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A Mixed-Methods Study of the Health-Related Masculine Values Among Young Canadian Men

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Masculinity frameworks in men’s health research have focused on masculine ideals and norms to describe men’s health practices. However, little attention has been paid to inductively deriving insights about what constitutes health-related masculine values among young men. A sequential exploratory mixed-methods design, comprising a qualitative lead to derive health-related masculine values with a follow-up quantitative arm to test the items, was used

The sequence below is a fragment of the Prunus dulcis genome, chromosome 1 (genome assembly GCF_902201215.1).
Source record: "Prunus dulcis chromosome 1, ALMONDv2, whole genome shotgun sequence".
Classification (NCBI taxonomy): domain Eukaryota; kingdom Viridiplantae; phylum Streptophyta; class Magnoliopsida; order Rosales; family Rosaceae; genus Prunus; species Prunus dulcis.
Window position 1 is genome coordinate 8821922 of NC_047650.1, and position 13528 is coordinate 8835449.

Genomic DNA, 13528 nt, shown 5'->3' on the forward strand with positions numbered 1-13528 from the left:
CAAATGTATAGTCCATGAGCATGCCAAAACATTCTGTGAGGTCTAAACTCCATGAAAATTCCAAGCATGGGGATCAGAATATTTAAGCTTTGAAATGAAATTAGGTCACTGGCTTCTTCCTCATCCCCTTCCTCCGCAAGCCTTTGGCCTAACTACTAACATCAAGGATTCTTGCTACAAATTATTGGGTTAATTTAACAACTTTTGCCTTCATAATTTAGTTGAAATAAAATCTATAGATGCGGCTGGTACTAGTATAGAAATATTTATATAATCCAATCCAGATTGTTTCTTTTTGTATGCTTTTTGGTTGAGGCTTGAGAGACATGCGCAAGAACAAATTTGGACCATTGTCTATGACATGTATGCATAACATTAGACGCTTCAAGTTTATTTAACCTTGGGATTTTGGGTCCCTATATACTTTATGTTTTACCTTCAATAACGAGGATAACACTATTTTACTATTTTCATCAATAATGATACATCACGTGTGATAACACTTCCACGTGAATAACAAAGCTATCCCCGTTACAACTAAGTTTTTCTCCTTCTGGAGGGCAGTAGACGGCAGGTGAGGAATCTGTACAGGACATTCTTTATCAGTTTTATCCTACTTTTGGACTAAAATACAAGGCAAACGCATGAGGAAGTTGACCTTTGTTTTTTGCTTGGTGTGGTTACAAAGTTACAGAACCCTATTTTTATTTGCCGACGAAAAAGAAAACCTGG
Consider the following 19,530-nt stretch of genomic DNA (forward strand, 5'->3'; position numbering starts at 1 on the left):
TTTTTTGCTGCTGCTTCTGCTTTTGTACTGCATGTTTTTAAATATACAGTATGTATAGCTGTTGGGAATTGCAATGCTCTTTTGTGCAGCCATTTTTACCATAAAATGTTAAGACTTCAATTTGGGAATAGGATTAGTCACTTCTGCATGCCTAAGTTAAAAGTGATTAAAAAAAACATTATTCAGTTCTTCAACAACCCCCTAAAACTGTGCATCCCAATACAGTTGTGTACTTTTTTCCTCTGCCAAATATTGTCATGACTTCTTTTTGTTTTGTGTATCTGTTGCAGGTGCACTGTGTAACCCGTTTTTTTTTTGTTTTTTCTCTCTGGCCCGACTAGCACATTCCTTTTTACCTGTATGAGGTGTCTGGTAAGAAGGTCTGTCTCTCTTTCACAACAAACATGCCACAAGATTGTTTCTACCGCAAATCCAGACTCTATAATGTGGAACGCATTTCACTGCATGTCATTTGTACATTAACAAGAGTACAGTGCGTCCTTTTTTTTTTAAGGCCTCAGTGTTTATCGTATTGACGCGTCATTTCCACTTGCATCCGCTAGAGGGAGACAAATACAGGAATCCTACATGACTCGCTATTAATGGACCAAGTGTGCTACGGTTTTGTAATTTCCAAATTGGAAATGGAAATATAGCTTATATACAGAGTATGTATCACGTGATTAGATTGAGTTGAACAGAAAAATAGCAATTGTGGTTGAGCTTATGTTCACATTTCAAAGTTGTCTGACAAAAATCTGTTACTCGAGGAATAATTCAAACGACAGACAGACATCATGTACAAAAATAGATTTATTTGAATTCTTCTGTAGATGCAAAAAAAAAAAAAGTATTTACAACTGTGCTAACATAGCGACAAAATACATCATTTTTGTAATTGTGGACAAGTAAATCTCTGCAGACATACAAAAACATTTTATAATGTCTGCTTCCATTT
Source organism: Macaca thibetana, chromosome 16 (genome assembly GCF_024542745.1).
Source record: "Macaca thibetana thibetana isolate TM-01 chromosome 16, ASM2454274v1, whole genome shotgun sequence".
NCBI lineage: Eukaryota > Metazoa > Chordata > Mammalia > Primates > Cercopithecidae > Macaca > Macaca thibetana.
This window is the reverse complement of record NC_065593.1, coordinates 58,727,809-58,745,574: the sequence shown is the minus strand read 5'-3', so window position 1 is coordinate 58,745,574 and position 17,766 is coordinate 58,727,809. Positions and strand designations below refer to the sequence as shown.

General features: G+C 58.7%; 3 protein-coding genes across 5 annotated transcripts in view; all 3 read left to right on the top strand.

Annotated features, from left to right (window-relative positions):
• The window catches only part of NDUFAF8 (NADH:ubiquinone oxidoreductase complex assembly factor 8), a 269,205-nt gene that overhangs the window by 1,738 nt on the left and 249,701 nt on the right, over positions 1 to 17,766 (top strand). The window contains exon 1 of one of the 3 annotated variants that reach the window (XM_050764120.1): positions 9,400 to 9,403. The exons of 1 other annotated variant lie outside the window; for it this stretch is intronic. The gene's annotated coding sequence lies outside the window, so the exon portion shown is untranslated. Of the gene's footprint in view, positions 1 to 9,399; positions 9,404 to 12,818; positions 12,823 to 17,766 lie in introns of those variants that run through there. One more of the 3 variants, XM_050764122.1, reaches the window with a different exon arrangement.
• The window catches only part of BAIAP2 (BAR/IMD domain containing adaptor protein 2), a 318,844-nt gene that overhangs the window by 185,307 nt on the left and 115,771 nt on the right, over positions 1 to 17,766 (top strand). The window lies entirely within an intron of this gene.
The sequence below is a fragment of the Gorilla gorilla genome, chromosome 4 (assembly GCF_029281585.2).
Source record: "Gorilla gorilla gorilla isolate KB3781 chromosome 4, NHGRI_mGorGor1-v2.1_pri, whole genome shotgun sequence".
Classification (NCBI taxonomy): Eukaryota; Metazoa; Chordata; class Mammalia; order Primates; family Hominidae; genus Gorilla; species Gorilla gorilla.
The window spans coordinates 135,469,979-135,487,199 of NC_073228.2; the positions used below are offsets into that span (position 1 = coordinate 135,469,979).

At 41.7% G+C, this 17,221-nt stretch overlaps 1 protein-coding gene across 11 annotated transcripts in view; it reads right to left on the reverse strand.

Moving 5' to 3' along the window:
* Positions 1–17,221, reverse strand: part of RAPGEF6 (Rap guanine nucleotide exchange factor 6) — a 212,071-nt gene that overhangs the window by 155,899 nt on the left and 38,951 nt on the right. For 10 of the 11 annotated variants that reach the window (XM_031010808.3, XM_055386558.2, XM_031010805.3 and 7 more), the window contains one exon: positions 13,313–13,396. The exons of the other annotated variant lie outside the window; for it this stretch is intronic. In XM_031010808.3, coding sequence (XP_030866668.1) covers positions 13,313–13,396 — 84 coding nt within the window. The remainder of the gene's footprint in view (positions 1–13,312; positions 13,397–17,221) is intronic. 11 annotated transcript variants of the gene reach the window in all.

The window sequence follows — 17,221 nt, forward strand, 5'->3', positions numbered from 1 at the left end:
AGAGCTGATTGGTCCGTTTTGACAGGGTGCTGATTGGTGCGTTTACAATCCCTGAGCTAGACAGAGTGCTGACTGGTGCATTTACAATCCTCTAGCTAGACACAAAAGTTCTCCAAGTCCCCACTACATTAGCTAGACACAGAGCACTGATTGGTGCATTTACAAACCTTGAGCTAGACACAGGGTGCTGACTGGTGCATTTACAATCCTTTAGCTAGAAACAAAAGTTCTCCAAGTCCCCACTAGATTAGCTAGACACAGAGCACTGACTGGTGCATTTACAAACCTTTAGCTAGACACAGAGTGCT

Drawing on a sample of 15–29-year-old Canadian male interview participants (n = 30) and survey respondents (n = 600), 5 health-related masculine values were highlighted: (a) selflessness, (b) openness, (c) well-being, (d) strength, and (e) autonomy. Selflessness was characterized by caring for and helping others.